Bezos doesn't make the only unexpected cameo on Star Trek Beyond. Community's Danny Pudi and pro body builder Kim Kold play Fi'Ja and Zavanko, respectively. Although neither character has much significance beyond their small parts in Star Trek Beyond, the actors did their part to keep up with all the Stormtrooper cameos in Star Wars: The Force Awakens. Kold also made an appearance in director Justin Lin's Fast & Furious 6, and Lin held an online contest to see if fans could guess the aliens' identities.

Commander Finnegan

Commander Finnegan only makes a few brief appearances in the movie, but they're memorable if you're really into Easter eggs. The Yorktown officer is played by Greg Grunberg, an actor whose face should instantly be familiar to anyone who's familiar with the work of Star Trek Beyond producer J.J. Abrams. Grunberg and Abrams grew up together and the director has included him in nearly everything he's done, all the way back to his WB drama Felicity. Grunberg later spent five years on Alias, played the doomed pilot on Lost and even made a cameo as an X-Wing pilot in Abrams' Star Wars: The Force Awakens.

Ensign Syl

If you're wondering why you don't remember seeing actress Melissa Roxburgh in Star Trek Beyond, it's because she's all but unrecognizable beneath the intricate costume of Enterprise crewmember Ensign Syl (the one with the secret compartment in her head). Syl first falls into the action as the Enterprise is being ripped apart by Krall's forces and Kirk asks her for a favor. It's only later that we learn he's given her the precious artifact to hide where only she can.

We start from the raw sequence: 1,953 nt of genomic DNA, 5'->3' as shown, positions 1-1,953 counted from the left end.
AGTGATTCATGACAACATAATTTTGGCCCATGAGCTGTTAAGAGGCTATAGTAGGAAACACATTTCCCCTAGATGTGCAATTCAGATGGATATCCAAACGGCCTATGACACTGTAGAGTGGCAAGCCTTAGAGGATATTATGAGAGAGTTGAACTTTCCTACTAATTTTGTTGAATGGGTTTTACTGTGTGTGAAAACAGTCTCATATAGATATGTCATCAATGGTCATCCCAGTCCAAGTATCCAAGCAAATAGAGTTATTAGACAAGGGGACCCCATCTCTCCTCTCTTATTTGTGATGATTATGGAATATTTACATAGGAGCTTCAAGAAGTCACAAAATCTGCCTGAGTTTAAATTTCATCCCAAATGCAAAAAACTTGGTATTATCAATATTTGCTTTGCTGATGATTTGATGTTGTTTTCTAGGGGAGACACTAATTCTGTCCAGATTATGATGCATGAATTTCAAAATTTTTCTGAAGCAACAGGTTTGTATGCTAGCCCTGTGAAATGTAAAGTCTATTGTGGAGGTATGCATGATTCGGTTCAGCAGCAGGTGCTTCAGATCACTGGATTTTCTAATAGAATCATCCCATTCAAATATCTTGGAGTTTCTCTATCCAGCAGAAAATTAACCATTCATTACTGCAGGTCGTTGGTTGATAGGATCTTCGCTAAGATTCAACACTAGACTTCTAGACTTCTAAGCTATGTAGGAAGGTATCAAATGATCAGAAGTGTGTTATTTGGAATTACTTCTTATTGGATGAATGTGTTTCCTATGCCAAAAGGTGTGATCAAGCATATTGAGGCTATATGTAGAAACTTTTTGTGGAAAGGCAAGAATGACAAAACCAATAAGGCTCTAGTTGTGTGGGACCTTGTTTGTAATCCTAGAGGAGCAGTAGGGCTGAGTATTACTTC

Kirk Prime

The timelines of the original Star Trek and J.J. Abrams reboot series are loosely tied together by the inclusion of the original Spock (Leonard Nimoy), but the rules separating both the original storyline and Abrams "Kelvin timeline" aren't all that clearly defined. Nimoy's Spock exists in a completely separate universe from the younger version (played by Zachary Quinto)—they're the exact same person, but still able to have a nice chat. To pay tribute to Nimoy after his death in 2015, the young Spock learns that "Ambassador Spock" has died, and Quinto's character finds a snapshot of the other Enterprise crew. "Kirk Prime" is the name Trekkies use for William Shatner's character, and his appearance (even in a photo) is pretty intriguing. Although it hints that we could see another crossover, Shatner has also said it probably won't happen.